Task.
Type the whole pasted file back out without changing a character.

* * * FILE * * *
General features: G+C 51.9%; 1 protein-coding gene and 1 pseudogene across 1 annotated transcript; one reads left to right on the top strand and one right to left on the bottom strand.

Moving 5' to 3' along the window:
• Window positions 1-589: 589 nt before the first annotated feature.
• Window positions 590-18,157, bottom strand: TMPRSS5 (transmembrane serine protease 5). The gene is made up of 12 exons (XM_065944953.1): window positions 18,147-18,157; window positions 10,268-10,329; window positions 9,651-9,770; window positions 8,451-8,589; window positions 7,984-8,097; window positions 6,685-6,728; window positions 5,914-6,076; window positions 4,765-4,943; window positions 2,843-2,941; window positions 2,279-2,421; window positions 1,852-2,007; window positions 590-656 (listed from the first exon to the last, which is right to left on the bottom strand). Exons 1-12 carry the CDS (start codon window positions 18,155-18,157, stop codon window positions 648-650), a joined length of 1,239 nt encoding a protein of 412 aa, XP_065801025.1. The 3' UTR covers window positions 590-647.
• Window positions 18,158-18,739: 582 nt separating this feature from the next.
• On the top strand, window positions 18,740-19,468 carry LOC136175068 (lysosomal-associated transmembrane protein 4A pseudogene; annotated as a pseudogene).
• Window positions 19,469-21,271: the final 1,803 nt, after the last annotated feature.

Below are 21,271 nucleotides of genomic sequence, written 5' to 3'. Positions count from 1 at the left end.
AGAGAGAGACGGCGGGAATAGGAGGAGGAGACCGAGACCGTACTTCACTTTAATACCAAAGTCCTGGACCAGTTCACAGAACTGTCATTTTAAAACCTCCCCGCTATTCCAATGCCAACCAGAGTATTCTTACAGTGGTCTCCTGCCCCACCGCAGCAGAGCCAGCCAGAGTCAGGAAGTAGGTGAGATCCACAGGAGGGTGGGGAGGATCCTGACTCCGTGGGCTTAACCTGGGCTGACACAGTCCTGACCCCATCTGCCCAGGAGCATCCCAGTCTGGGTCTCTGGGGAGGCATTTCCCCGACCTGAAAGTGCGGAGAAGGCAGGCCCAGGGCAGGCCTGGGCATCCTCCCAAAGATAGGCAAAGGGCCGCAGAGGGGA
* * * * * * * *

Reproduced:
General features: G+C 51.9%; 1 protein-coding gene and 1 pseudogene across 1 annotated transcript; one reads left to right on the top strand and one right to left on the bottom strand.

Moving 5' to 3' along the window:
• Window positions 1-589: 589 nt before the first annotated feature.
• Window positions 590-18,157, bottom strand: TMPRSS5 (transmembrane serine protease 5). The gene is made up of 12 exons (XM_065944953.1): window positions 18,147-18,157; window positions 10,268-10,329; window positions 9,651-9,770; window positions 8,451-8,589; window positions 7,984-8,097; window positions 6,685-6,728; window positions 5,914-6,076; window positions 4,765-4,943; window positions 2,843-2,941; window positions 2,279-2,421; window positions 1,852-2,007; window positions 590-656 (listed from the first exon to the last, which is right to left on the bottom strand). Exons 1-12 carry the CDS (start codon window positions 18,155-18,157, stop codon window positions 648-650), a joined length of 1,239 nt encoding a protein of 412 aa, XP_065801025.1. The 3' UTR covers window positions 590-647.
• Window positions 18,158-18,739: 582 nt separating this feature from the next.
• On the top strand, window positions 18,740-19,468 carry LOC136175068 (lysosomal-associated transmembrane protein 4A pseudogene; annotated as a pseudogene).
• Window positions 19,469-21,271: the final 1,803 nt, after the last annotated feature.

Below are 21,271 nucleotides of genomic sequence, written 5' to 3'. Positions count from 1 at the left end.
AGAGAGAGACGGCGGGAATAGGAGGAGGAGACCGAGACCGTACTTCACTTTAATACCAAAGTCCTGGACCAGTTCACAGAACTGTCATTTTAAAACCTCCCCGCTATTCCAATGCCAACCAGAGTATTCTTACAGTGGTCTCCTGCCCCACCGCAGCAGAGCCAGCCAGAGTCAGGAAGTAGGTGAGATCCACAGGAGGGTGGGGAGGATCCTGACTCCGTGGGCTTAACCTGGGCTGACACAGTCCTGACCCCATCTGCCCAGGAGCATCCCAGTCTGGGTCTCTGGGGAGGCATTTCCCCGACCTGAAAGTGCGGAGAAGGCAGGCCCAGGGCAGGCCTGGGCATCCTCCCAAAGATAGGCAAAGGGCCGCAGAGGGGA